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Reply To: Reimagining Boundaries and the Gods Who Inhabit Them,” with Craig Deininger”


No apologies necessary Craig! I understand!
I have always been drawn to the Celtic or Gaelic legends (as well as the Native American traditions of this country…)

My mother was drawn to those Celtic traditions as well (maybe a little of that in our blood)

She bought a beautiful stain glass window with a Celtic pattern, which symbolized no matter where you go you return home.
Mother was an astronomer, earth scientist and artist.

And I remember reading legends about Cumhulain and Finn McCumhal at quite a young age. In addition to books on astronomy and earth science, Mother also had a collection of books related to the Gaels/early Britons, both history and legend as well as later historical fiction and legend inspired fiction. It was delightful!

And I learned through various self study…including Campbell and what other books I could find…though my knowledge could still be limited.
I am familiar with the Mabinogion and the seasonal celebrations from Imbolc (Feb 1st the feast of Brighid goddess of smith craft, fire and poetry and healing sometimes also associated with St Brighid)

Beltane May 1st

The equinoxes and the solstices

(since my Mother was an astronomer she appreciated these times)

And Lughnasa in August. In addition to Samhain.

Yes alas I was thinking about Samhain!

For me the equinoxes and the solstices hold the potential of a veil. And along with the other times have a sense of in between.

One thing I do remember, which crosses over out of those various tales and the later fictions they inspired is “the purple hour.”

My mother loved observational astronomy the best and as an artist, she had a love and appreciation of color as well as the constellations, moon, stars and other astral bodies.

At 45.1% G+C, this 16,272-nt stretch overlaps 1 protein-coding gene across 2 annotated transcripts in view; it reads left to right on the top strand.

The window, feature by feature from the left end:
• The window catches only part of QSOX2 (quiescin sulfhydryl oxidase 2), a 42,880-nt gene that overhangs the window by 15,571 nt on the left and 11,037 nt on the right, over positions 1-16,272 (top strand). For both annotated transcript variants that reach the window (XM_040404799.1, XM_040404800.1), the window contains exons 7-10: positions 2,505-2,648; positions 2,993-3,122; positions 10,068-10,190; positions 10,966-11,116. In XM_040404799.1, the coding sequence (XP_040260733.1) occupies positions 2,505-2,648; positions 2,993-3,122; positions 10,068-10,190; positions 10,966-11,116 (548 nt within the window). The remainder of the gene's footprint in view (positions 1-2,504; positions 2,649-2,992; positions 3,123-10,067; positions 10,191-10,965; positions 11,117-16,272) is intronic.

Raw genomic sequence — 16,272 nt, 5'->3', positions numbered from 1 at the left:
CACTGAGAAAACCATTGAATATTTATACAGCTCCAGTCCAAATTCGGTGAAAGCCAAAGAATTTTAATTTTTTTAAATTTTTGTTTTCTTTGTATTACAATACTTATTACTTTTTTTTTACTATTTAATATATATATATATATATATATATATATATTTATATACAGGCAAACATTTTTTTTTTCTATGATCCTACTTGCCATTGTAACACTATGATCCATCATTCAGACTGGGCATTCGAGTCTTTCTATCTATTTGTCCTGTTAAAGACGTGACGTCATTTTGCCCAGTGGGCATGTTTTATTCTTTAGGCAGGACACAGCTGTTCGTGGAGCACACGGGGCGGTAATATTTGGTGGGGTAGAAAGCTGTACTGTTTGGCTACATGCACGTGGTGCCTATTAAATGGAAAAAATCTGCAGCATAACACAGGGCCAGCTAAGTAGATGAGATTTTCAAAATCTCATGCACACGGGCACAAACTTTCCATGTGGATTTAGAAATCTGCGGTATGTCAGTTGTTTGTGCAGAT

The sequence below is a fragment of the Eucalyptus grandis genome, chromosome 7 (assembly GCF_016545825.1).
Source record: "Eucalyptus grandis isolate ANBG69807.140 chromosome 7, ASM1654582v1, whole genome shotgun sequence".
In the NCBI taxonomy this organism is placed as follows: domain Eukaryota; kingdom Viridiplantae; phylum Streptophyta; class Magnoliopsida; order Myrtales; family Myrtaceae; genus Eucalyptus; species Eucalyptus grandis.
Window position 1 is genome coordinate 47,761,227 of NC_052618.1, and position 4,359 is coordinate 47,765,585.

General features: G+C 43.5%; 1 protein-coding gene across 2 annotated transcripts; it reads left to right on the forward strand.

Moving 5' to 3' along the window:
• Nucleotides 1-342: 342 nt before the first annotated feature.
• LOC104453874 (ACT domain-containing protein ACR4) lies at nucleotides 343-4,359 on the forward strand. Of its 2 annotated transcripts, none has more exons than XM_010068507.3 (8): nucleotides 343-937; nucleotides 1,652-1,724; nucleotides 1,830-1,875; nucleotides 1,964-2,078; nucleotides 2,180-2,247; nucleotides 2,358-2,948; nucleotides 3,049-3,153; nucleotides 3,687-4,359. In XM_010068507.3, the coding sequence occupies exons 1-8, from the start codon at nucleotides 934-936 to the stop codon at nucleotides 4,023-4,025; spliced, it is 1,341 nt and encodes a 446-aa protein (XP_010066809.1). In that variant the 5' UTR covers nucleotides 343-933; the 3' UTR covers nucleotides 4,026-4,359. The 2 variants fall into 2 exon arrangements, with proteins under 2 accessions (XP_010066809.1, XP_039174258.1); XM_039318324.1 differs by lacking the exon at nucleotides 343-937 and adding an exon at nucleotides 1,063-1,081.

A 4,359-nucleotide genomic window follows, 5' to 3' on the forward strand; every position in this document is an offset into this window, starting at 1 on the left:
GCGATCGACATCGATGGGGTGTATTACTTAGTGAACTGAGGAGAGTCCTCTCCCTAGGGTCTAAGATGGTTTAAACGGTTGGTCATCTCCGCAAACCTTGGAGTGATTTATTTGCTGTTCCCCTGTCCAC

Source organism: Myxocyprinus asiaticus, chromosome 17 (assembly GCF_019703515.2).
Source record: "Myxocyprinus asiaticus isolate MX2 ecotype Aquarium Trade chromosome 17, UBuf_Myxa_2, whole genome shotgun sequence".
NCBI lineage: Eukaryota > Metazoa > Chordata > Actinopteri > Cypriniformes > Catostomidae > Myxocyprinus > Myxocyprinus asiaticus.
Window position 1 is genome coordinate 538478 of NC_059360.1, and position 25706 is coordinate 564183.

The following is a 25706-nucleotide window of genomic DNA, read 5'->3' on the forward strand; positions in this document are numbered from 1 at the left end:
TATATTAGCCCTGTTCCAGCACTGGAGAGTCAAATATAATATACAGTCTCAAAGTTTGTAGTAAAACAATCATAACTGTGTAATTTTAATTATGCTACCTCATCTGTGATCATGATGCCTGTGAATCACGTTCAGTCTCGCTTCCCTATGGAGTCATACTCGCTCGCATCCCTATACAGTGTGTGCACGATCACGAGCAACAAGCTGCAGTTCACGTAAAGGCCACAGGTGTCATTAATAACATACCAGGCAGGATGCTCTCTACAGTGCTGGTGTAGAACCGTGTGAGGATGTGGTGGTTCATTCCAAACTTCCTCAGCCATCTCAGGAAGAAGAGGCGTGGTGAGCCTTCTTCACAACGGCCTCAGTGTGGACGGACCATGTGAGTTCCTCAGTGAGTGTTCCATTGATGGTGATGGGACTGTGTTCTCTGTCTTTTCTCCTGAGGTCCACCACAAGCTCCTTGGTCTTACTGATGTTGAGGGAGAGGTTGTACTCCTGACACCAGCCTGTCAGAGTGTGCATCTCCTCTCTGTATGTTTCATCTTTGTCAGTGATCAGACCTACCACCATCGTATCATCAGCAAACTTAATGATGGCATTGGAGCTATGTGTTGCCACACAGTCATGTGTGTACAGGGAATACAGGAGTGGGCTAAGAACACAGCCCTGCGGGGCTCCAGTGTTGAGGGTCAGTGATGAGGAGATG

Something as subtle as the color change of the sky often caught her attention.

There is a time when the sky turns this “uncertain purple.” It may be just before or after twilight.
Yes I suppose one could call it the “witching hour,” but it always felt to me that it was indirectly related to those early Gaelic traditions. Or maybe has earlier origins elsewhere.

But the cool thing about it is that it’s not relegated to season but is hidden within the passage of every day. As long as no storm. So that feels like another boundary or veil to me!
I’m sure there are others out there with much more knowledge than me and who have studied more in depth on Gaelic history, myth and legend!

I learned a wee bit when dancing with a Celtic rock band whose leader was a music/history professor and storyteller  who knew quite a bit about Gaelic history/legend.

under legend/tradition:

The Wintry Queen…the battle between the Oak and holly king. And darkly mischievous faeries.

And what I have read is fascinating…too…

My cat Taliesin was named for the Welsh bard. And indeed seemed to be gifted with a similar charm that wrapped people around his long Siamese tail!

This is a bit off subject,  but it has always intrigued me that both the Gaels and the Cherokee have similar traditions of “little people,” and “immortals.”

And the immortals would help the Cherokee fend off attack and they would come out of the ground but it reminded me of the old stories of mounds in Gaelic country (well accounting for the variations between early Gaels, Welsh and early Britons)

And the little people were both helpful and mischievous.

I love mythology!

I want to know more too! And love coming here because there is always something new to learn…sometimes have to freshen my perspectives!

Even with familiarity of Campbell and a small bit of Jung…somehow the word “imaginal,” escaped until I returned to this board. so that’s fascinating!

I certainly understand the need to give it more than an imaginary substance to delve into it!

And I’m also curious about the coining of the word “imaginal” to steer it away from the “imaginary,” so it would not be dismissed.

Thank you for the essay!